Eric Forgy
Noncommutative Geometry and Stochastic Calculus

category: papers

Abstract

The present report contains an introduction to some elementary concepts in noncommutative differential geometry. The material extends upon ideas first presented by Dimakis and Mueller-Hoissen. In particular, stochastic calculus and the Ito formula are shown to arise naturally from introducing noncommutativity of functions (0-forms) and differentials (1-forms). The abstract construction allows for the straightforward generalization to lattice theories for the direct implementation of numerical models. As an elementary demonstration of the formalism, the standard Black-Scholes model for option pricing is reformulated.

There was also a short companion paper to this article:

Foreward (May 26, 2002)

Noncommutative geometry is a relatively new branch of mathematics pioneered by the Fields Medalist Alain Connes [1][1] during the early ’80s. Since it’s inception, noncommutative geometry has established itself on the forefronts of modern research in mathematics and has been steadily etching a place for itself in theoretical physics. This is particularly true since the appearance of the influential paper by Seiberg and Witten [2][2], which as of the time of this writing has been referenced nearly a thousand times in just three years according to the preprint archive (http://www.arxiv.org). This marks an amazing explosion of noncommutative geometry onto the scenes of theoretical physics.

The basic idea of noncommutative geometry stems from the observation that there is a deep relation between the collection (commutative algebra) of continuous functions and the (topological) space on which they reside. That is, given the collection of functions, the underlying space could be deduced. Conversely, given the underlying space, the collection of functions could be deduced. This can be summarized via the simple diagram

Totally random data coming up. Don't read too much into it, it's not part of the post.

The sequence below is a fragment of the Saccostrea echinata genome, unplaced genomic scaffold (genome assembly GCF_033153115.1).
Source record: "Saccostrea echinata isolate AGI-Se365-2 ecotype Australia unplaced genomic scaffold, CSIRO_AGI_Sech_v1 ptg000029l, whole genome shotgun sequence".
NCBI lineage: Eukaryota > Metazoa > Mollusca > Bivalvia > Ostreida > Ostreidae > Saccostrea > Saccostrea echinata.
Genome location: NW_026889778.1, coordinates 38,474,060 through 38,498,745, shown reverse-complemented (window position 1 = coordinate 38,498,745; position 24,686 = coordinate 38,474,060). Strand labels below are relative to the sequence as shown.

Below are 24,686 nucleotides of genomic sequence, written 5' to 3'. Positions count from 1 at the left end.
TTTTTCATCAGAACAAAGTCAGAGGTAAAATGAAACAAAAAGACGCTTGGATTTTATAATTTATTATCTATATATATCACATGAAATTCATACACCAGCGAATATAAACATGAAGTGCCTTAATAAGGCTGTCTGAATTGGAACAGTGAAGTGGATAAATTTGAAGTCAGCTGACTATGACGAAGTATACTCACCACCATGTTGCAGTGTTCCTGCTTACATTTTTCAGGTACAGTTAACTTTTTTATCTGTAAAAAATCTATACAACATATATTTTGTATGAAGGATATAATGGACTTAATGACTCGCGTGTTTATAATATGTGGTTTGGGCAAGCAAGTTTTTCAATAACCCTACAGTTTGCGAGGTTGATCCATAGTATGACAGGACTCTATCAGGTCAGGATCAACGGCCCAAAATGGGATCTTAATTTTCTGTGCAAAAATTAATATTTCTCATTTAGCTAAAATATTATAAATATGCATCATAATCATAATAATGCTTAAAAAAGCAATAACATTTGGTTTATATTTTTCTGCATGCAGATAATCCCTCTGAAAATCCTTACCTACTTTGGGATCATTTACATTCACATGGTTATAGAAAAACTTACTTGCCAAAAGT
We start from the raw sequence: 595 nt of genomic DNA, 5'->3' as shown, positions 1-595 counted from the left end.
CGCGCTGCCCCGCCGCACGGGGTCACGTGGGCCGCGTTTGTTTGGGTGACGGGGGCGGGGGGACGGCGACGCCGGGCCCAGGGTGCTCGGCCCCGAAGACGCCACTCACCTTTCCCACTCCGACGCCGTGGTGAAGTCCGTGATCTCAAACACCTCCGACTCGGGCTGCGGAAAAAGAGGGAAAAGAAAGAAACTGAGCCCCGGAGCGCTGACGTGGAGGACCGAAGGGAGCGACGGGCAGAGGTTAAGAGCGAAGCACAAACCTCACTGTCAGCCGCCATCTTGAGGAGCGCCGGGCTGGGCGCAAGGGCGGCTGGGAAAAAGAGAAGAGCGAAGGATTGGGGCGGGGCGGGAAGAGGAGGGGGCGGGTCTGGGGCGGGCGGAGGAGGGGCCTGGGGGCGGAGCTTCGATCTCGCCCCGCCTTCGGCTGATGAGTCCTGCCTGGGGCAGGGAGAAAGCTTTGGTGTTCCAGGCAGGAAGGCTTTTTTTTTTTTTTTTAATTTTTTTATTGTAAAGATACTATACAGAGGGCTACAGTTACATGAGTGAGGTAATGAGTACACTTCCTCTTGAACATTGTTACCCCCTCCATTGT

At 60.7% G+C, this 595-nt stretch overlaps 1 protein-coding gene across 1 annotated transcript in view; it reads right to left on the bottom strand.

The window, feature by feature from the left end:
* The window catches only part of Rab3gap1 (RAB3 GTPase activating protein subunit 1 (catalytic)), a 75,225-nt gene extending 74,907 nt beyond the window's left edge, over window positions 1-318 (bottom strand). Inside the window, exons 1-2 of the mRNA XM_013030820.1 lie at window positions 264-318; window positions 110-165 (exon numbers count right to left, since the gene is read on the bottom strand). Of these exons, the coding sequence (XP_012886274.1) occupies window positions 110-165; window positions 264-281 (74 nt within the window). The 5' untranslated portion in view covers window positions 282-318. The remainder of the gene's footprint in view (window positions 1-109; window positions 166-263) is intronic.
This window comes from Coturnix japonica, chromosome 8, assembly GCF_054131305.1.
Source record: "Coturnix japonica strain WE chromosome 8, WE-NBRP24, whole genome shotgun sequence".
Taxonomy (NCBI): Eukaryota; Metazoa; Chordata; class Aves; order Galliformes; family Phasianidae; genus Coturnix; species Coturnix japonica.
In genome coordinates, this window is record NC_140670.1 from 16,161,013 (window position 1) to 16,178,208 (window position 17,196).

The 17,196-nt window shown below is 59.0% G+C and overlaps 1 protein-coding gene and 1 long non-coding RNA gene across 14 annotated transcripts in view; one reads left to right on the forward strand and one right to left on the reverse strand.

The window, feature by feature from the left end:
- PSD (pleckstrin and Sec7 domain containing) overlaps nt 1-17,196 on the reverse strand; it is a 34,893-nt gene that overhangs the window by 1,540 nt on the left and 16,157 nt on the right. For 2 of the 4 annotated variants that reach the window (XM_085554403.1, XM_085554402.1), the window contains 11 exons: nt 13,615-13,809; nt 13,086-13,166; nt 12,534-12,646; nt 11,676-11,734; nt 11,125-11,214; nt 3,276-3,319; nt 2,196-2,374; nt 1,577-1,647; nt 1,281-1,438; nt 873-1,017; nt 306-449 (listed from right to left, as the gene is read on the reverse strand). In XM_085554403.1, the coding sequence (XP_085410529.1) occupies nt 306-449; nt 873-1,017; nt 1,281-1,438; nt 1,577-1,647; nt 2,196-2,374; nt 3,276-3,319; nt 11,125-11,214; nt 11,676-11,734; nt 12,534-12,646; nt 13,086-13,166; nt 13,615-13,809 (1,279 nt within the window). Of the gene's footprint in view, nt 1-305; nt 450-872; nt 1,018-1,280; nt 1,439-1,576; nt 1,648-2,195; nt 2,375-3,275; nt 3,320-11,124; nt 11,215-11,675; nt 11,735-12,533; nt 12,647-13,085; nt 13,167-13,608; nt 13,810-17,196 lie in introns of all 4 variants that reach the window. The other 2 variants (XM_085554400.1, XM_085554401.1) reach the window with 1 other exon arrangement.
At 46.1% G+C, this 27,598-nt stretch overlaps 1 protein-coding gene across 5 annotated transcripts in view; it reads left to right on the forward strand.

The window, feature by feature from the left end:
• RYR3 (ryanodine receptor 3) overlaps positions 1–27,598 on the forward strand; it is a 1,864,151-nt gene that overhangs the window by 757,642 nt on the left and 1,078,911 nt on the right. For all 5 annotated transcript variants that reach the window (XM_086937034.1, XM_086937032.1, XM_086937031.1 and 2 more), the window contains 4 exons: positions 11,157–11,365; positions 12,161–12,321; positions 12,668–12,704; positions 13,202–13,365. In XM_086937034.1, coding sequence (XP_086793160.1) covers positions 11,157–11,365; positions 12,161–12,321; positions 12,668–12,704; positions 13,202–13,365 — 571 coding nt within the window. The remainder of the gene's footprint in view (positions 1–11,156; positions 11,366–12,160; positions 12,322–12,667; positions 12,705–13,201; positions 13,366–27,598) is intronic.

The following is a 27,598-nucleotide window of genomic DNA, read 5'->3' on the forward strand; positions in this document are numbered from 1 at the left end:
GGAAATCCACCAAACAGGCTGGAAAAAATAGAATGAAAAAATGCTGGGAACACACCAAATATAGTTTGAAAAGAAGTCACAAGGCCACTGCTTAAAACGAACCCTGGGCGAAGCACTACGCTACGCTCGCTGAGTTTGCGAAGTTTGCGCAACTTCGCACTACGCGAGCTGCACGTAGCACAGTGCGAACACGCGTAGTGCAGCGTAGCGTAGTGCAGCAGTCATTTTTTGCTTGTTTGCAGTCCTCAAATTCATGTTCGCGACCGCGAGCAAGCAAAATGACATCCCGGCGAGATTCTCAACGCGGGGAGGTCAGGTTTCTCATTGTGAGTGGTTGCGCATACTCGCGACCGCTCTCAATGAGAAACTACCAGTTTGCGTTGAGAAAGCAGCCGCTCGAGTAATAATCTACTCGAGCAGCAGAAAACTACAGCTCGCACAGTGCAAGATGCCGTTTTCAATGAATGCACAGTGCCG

COMMUTATIVEALGEBRASPACE.COMMUTATIVE ALGEBRA\leftrightarrow SPACE.

At the risk of over simplifying this absolutely intimidating branch of mathematics, the question that noncommutative geometry set out to answer was, “If the commutative algebra of functions gives rise to a concept of space, would a noncommutative algebra give rise to some kind of noncommutative space?” In other words,

NONCOMMUTATIVEALGEBRA?NONCOMMUTATIVESPACE.NONCOMMUTATIVE ALGEBRA\stackrel{?}{\leftrightarrow} NONCOMMUTATIVE SPACE.

The answer is in the affirmative, and perhaps unsurprisingly, noncommutative spaces play a crucial role in quantum theory.

Since the initial flood of papers on noncommutative geometry a la Connes’ original framework, various other flavors have appeared. The noncommutative geometry of interest in the present paper retains the commutativity of functions, i.e.

(fg)(x)=f(x)g(x)=g(x)f(x)=(gf)(x),(f g)(x) = f(x)g(x) = g(x)f(x) = (g f)(x),

but noncommutativity is introduced between functions and differentials. For instance, the function ff and the differential dgd g need not commute in general, i.e.

f(dg)(dg)f.f(d g)\ne (d g)f.

Although this is already a very specialized arena of noncommutative geometry, there is quite a vast array of applications that result from this simple extension of the standard calculus. A highly lucid introduction to the noncommutative geometry of commutative algebras with applications in physics is provided by Muller-Hoissen in [3][3].

A somewhat surprising result presented in [3][3] is that finite differences appear naturally within this framework even when considering continuum theories. As a consequence, the machinery is highly adapted to numerical work. Furthermore, an even more striking observation in [3][3] is that noncommutative geometry naturally accommodates a slight generalization of stochastic calculus. Herein lies the applicability to mathematical finance.

For a moment, reflect on the basic class of objects required in order to build financial models such as the Black-Scholes equations. First, there are scalar functions representing the values of options VV, tradeables SS, and numeraires BB, as well as functions for the number of units α\alpha, Δ\Delta, β\beta, respectively, of each being held in a portfolio of total value Π\Pi. Next, there are the corresponding differentials dVd V, dSd S, dBd B, dαd\alpha, dΔd \Delta, dβd \beta, and dΠd \Pi. It is helpful to think of differentials as constituting a class of objects separate from that of scalar functions. To make the distinction between scalar functions and differentials as clear as possible, the former will be referred to as 0-forms, while the latter will be referred to as 1-forms. Hence, the Black-Scholes model begins with a collection of 0-forms and 1-forms.

In the standard Black-Scholes model, each of the 1-forms may be expressed in terms of a Wiener process dWd W and time dtd t. For example, the spot price of a tradeable asset is often modeled via